Towns across Illinois are paying more and more money into their local pension funds for cops and firefighters, but many are still seeing the financial health of those pensions get worse and worse. Unions and municipalities fiercely disagree on what caused the crisis - and how state lawmakers should fix it.
IPR's Alex Keefe reports:
JURACEK: Okay, why don't you sit in the front and I'll get in the back...
I'm riding in an official Village of Mount Prospect S-U-V with Mayor Arlene Juracek on a drizzly weekday afternoon.
And we're going to see the impact of her local pension crisis. Juracek says the village recently fell about two years behind in repaving its streets because it couldn't afford the construction. We slalom around potholes on a crumbling sidestreet.
KEEFE: So as we're driving over this bumpy road in Mt. Prospect - Can you connect this back to the pension problem?
JURACEK: Well, again, we fell behind in our street maintenance. ... So as your revenue sources are limited and your costs are escalating, you start to make the tradeoffs. ... One of the most escalating costs is the pension cost.
Now, Even Juracek admits you can't directly blame pensions for potholes. But mayors around Illinois complain that pensions are eating up bigger and bigger portions of local budgets. Mount Prospect's required police and fire pension payments have nearly quintupled since 1997. Nonetheless - a state study from last year says the UNFUNDED LIABILITY for downstate and suburban public safety pensions - think of that as future pension debt - it's grown about eight-fold since the early 90s. This is the problem facing mayors like Gayle Smolinski, of suburban Roselle.
SMOLINSKI: That doesn't make any sense. If we're increasing the amount of money we're putting in, why are our funding levels going down? And we've been able to track it back to what we call pension sweeteners.
These so-called "pension sweeteners" are retirement benefit increases...increases the mayors say powerful police and fire unions lobbied for in the state legislature - where pension changes must be approved.
SMOLINSKI: How can I pay for these increases? But the state legislature hasn't concerned themselves with that because they're happy to be the purveyors of largesse at our backs.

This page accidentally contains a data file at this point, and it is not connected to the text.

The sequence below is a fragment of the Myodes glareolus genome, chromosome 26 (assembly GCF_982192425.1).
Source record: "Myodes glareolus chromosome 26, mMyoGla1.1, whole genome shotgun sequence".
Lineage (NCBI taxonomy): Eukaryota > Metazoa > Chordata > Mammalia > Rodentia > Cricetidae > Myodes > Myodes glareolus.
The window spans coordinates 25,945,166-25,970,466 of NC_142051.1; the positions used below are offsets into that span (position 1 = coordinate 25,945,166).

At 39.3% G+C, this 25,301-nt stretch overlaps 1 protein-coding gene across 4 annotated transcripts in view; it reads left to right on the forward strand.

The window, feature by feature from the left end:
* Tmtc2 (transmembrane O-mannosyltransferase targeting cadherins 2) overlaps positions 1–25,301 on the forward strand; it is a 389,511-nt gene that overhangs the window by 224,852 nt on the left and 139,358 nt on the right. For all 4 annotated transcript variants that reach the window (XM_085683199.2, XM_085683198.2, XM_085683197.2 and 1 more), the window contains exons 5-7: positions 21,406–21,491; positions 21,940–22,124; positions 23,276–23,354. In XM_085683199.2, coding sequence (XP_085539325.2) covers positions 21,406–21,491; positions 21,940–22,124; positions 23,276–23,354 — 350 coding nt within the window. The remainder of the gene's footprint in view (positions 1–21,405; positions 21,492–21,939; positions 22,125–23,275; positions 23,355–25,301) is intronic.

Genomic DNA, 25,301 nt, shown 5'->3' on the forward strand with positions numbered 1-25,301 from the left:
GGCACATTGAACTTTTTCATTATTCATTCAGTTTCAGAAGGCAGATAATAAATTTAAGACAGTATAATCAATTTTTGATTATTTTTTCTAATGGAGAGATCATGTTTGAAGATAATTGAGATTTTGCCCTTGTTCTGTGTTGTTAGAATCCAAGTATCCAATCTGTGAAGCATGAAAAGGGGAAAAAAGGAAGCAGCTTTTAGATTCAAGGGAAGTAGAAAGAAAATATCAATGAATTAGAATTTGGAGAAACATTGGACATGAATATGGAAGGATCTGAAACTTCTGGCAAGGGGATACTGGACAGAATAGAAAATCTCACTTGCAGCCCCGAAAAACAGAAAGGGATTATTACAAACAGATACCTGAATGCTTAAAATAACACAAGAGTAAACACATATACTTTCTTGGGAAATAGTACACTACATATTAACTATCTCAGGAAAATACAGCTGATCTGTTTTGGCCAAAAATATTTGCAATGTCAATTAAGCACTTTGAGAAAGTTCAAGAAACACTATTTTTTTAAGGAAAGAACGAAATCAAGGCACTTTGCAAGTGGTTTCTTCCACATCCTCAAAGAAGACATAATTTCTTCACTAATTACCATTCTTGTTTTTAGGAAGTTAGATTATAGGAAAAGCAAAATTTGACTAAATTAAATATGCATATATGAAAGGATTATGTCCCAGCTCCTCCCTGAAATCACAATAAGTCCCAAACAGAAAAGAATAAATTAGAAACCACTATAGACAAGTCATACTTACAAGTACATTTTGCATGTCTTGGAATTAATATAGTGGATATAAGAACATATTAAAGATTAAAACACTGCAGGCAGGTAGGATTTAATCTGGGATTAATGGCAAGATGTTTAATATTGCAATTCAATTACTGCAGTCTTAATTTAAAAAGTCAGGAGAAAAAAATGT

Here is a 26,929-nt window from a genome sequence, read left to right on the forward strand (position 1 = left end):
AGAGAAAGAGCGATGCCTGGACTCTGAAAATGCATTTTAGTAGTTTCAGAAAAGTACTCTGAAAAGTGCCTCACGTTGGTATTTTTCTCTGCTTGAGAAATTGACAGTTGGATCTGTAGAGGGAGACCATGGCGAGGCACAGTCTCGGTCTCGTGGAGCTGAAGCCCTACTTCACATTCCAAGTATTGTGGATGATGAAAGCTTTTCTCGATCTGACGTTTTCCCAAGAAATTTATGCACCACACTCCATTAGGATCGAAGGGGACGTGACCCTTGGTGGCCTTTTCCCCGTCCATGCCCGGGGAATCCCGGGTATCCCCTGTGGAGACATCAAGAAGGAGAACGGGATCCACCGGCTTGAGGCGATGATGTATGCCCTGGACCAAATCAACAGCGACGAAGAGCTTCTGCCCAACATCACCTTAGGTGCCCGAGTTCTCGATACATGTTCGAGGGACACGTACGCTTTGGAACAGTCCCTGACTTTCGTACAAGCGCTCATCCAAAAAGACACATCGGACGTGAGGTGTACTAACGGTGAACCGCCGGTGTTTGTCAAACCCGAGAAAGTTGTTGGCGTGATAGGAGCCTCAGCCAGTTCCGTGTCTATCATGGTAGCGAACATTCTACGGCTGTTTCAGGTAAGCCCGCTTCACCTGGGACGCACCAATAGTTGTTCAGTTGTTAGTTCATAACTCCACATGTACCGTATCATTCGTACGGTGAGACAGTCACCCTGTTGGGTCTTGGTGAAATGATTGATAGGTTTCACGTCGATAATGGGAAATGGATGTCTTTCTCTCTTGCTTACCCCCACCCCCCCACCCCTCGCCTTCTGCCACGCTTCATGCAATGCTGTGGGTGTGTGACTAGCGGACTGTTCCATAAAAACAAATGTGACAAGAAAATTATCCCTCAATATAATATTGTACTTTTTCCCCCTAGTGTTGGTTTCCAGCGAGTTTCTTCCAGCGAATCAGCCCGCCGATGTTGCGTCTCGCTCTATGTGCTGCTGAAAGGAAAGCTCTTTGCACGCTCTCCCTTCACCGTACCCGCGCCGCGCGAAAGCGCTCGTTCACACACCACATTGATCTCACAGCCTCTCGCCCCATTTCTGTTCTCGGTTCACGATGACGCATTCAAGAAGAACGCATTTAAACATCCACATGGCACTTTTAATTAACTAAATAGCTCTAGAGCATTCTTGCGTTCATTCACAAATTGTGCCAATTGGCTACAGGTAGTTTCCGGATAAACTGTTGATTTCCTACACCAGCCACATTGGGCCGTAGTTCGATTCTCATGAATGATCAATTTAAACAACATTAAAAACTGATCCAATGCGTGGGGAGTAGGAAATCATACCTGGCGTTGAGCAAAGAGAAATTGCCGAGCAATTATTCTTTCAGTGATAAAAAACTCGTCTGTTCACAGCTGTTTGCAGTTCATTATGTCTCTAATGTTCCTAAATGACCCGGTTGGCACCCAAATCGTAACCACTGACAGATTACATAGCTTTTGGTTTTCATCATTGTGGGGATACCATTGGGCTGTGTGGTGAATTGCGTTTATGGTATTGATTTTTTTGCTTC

That's why a coalition of nearly a-hundred towns and municipal groups wants the General Assembly to scale back those retirement benefits. They also want to raise the retirement age for cops and firefighters outside of Chicago - and have them pay more toward their own pensions. Otherwise - they warn of more tax hikes, more service cuts - maybe more potholes.
SMOOT: It's definitely not about potholes.
Sean Smoot is with the Police Benevolent and Protective Association of Illinois - which lobbies for police pensions in Springfield. Smoot says the choice these mayors present - cutting basic services or paying public safety pensions - is a false one. And as for those benefit increases...
SMOOT: These pensions sweeteners that they like to point to. Those didn't happen without their agreement. So for them to turn around and say...General Assembly, you put these unfunded mandates on us - it's just simply not true.
An analysis by the non-profit Urban Institute, based on Washington D-C - found downstate Illinois police and fire pensions are actually LESS generous than similar plans across the country - largely because cops and firefighters here do NOT get Social Security.Police and fire interest groups say towns are now just trying to wriggle out of higher pension costs - that they should have seen coming decades ago.
TEPFER: This is the way that Illinois retains it's No. 1 ranking has having the worst-funded pension funds in the country.
Art Tepfer has been a public pension actuary for Illinois police and fire funds for nearly three decades. And he says these skyrocketing pension costs were actually by design. In 1993, state lawmakers approved a pension funding scheme that worked kinda like an adjustable-rate mortgage - low payments at first, but rapidly rising payments in the future.
TEPFER: Well, we're in the future now. This is what's happened. And that's why we have a pension crisis. We saw it coming.
STRAHL: Well, you'll notice this piece of the street here has gone to complete gravel. ... So that's a bad thing.
Back on the tour of Mount Prospect, Assistant Village Manager Dave Strahl points out a whopper of a pothole that's eaten the road to its foundation. The longer it goes un-fixed, the worse it gets. Mayor Arlene Juracek leans in from the back seat to say that's the same reason state lawmakers need to change downstate police and fire pensions - soon.
JURACEK: If not now, when? You need to start because the problem gets worse every single year.
Mayors, union reps and state lawmakers are working on a solution - but nobody seems to think it'll get done before the General Assembly adjourns for the summer.
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